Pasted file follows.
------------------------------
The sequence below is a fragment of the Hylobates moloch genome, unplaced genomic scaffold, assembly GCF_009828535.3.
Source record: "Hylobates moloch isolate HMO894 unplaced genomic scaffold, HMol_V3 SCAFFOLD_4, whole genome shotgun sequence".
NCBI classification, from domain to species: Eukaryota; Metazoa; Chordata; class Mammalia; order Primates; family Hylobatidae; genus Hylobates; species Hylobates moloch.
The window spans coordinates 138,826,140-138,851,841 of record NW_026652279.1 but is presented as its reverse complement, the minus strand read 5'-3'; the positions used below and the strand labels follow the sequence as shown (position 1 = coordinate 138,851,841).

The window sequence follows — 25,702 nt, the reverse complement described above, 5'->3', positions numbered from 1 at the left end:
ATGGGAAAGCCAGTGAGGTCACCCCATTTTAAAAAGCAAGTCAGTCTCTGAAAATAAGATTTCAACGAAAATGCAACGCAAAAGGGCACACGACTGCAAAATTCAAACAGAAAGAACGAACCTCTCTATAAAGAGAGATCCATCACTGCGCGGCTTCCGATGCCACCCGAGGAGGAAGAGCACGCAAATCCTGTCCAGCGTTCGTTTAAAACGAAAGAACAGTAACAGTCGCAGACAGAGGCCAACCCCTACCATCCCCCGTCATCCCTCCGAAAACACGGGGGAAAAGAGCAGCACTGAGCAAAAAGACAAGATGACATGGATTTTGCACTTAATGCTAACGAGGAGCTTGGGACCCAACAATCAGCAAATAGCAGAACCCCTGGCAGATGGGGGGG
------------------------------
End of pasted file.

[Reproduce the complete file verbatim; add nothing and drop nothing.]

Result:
The sequence below is a fragment of the Hylobates moloch genome, unplaced genomic scaffold, assembly GCF_009828535.3.
Source record: "Hylobates moloch isolate HMO894 unplaced genomic scaffold, HMol_V3 SCAFFOLD_4, whole genome shotgun sequence".
NCBI classification, from domain to species: Eukaryota; Metazoa; Chordata; class Mammalia; order Primates; family Hylobatidae; genus Hylobates; species Hylobates moloch.
The window spans coordinates 138,826,140-138,851,841 of record NW_026652279.1 but is presented as its reverse complement, the minus strand read 5'-3'; the positions used below and the strand labels follow the sequence as shown (position 1 = coordinate 138,851,841).

The window sequence follows — 25,702 nt, the reverse complement described above, 5'->3', positions numbered from 1 at the left end:
ATGGGAAAGCCAGTGAGGTCACCCCATTTTAAAAAGCAAGTCAGTCTCTGAAAATAAGATTTCAACGAAAATGCAACGCAAAAGGGCACACGACTGCAAAATTCAAACAGAAAGAACGAACCTCTCTATAAAGAGAGATCCATCACTGCGCGGCTTCCGATGCCACCCGAGGAGGAAGAGCACGCAAATCCTGTCCAGCGTTCGTTTAAAACGAAAGAACAGTAACAGTCGCAGACAGAGGCCAACCCCTACCATCCCCCGTCATCCCTCCGAAAACACGGGGGAAAAGAGCAGCACTGAGCAAAAAGACAAGATGACATGGATTTTGCACTTAATGCTAACGAGGAGCTTGGGACCCAACAATCAGCAAATAGCAGAACCCCTGGCAGATGGGGGGG